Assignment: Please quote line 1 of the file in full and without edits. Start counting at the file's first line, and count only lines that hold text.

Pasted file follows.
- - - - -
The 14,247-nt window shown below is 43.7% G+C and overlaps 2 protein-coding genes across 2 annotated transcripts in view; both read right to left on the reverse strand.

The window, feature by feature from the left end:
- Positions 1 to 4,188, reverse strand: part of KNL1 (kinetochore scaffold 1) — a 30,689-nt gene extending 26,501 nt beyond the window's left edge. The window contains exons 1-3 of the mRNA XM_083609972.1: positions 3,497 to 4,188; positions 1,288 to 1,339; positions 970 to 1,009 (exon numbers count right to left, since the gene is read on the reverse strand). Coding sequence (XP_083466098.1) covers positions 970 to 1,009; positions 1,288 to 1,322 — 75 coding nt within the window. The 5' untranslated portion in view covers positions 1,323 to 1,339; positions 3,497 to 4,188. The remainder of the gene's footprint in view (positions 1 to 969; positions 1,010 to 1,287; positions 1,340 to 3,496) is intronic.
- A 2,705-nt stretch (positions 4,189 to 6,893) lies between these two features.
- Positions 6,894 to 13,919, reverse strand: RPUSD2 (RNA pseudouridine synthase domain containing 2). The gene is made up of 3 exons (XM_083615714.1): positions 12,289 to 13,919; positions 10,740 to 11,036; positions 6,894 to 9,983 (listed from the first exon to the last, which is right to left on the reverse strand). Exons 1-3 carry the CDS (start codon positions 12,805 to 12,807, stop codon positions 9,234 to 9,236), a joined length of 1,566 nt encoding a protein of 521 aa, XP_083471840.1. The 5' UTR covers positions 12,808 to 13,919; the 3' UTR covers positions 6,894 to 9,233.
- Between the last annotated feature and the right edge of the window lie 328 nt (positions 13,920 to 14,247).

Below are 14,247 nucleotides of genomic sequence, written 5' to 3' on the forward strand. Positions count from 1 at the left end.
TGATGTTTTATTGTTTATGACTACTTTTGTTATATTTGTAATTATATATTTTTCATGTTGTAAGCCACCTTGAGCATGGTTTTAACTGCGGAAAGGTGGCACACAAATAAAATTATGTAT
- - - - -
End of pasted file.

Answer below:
The 14,247-nt window shown below is 43.7% G+C and overlaps 2 protein-coding genes across 2 annotated transcripts in view; both read right to left on the reverse strand.